Our program is designed to follow people forever. Folks end up feeling like they can lean on each other throughout their career, which I think is really special.

But in terms of official support from the organization, every single one of our alumni is assigned an alumni manager who is responsible for supporting them with getting their first good job. They meet one-on-one with their alumni manager as many times as they want to do mock interviews, resume reviews, job searching, and talk through any challenges they might be facing. The alumni manager also helps them with negotiating their first offer if they need help with that.

Our alumni managers recently hosted a workshop on overcoming rejection and keeping your motivation high in the job search, which is something that, especially this past year, has been really pertinent to a lot of our participants.

Patricia Malizia, Senior Director of Marketing and Communications at COOP Careers:

We also send an alumni email newsletter every month, which we recently restructured to better serve our alumni. We created a job resources page to ensure all alumni know about the jobs that are open and available. 

We also have a whole section on our website dedicated to supporting our alumni, which we just relaunched to serve our alumni even better. And we have blogs on our website about some of the things that Sarah mentioned, like developing your  resume and cover letters.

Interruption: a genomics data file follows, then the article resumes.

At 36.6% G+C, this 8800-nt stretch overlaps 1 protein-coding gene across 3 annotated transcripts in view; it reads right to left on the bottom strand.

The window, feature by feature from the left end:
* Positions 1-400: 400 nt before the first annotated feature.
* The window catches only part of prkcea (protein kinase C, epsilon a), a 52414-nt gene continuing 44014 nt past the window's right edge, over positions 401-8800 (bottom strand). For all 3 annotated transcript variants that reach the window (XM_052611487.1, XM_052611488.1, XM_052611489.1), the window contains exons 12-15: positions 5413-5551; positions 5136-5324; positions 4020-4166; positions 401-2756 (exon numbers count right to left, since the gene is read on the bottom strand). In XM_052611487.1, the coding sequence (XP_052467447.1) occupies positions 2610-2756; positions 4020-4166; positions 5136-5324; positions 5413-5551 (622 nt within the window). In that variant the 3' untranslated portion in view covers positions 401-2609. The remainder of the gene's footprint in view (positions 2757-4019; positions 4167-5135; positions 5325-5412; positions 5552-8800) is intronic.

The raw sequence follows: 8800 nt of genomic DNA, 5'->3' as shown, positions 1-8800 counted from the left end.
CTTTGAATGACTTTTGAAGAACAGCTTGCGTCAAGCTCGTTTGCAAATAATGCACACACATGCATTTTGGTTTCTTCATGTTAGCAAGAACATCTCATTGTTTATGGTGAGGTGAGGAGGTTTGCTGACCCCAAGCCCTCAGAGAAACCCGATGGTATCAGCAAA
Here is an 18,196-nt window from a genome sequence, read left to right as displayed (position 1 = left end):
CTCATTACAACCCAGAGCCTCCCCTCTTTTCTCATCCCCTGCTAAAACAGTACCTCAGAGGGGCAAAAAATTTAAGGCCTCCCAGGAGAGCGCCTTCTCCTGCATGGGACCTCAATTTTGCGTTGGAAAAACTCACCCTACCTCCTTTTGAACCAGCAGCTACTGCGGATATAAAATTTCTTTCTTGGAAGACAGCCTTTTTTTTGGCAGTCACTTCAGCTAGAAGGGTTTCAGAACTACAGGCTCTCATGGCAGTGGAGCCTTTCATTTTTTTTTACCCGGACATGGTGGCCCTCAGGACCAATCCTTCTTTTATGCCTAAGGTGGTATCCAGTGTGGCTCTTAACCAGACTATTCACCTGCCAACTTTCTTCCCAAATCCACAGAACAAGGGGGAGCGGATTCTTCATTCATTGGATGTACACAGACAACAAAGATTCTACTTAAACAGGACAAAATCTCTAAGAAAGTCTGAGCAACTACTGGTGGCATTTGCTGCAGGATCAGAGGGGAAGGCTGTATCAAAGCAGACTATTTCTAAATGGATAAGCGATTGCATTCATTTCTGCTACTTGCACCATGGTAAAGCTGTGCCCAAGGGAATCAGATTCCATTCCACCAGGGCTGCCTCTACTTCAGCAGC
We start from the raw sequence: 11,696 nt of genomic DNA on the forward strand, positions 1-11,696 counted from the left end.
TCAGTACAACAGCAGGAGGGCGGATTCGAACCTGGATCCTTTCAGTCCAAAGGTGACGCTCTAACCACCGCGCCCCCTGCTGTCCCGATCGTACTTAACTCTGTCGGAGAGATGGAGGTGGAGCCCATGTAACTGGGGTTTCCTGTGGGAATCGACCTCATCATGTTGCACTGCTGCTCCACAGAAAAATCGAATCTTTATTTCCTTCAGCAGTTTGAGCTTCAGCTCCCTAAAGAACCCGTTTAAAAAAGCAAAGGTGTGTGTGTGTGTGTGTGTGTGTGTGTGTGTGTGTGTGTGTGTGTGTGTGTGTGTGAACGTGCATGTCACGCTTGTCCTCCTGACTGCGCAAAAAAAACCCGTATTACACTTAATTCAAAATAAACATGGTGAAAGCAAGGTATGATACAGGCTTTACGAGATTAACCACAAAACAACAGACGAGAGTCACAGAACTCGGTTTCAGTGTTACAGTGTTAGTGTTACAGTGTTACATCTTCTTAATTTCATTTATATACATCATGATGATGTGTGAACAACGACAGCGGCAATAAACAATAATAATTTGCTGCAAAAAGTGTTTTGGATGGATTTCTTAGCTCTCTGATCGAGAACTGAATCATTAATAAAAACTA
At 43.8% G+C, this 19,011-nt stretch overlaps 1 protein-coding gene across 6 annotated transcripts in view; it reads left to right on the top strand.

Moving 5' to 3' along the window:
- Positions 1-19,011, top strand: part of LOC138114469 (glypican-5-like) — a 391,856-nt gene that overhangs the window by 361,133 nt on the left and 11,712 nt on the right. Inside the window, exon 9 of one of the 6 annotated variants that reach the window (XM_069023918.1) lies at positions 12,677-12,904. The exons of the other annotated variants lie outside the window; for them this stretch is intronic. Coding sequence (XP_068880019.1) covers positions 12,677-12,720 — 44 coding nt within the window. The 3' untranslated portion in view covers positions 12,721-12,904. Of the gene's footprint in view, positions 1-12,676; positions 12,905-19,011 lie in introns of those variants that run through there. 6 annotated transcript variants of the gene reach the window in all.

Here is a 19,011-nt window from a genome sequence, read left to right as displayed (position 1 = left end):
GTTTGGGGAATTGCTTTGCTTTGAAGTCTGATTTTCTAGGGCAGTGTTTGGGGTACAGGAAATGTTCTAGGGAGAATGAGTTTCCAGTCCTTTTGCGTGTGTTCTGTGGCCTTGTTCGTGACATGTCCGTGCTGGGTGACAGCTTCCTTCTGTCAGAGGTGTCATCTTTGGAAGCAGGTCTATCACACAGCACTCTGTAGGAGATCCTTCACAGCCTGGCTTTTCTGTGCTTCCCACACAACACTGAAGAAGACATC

Matthew Snitkey, Director, Barclays

We have had the opportunity to hire 11 COOP alumni into Barclays across several teams, including Global Markets Operations. The support and preparation COOP provides is evident and tangible. We’ve been so impressed with how COOP alumni have hit the ground running and have brought diversity of thought and positive results in our process, workflows and controls.

7. NationSwell: What do you think is most helpful for other leaders to know about the DNA of this partnership?

John Kenny, Barclays:

We so often hear people on the Barclays side — including senior leaders and hiring managers — saying how impressed they are with the drive of COOPers. These are folks who have gotten their degrees, many of whom are working full-time, and then dedicate several hours each night to additional intensive learning for extended periods of time. And I think that, in and of itself, exemplifies a level of commitment and a level of interest in the sector that they’re building on at COOP. 

Sarah Wessel, COOP Careers:

The relationship-driven way we’ve built this partnership is a missing link for first-generation college students. Yeah, there’s a need for some skills and aptitude, but as John said, many participants have the drive and the ability to do any number of things — what they need is access. And what Barclays has really done is find a way to provide that access.

Barclays has been open to believing talent can come from anywhere, and that it’s part of their responsibility as corporate citizens to find ways to get all of their staff involved in different communities and provide that access. These students have the ability already — they just need somebody to vouch for them and give them that first good opportunity to succeed. Finding meaningful work is hard. Why should it be lonely?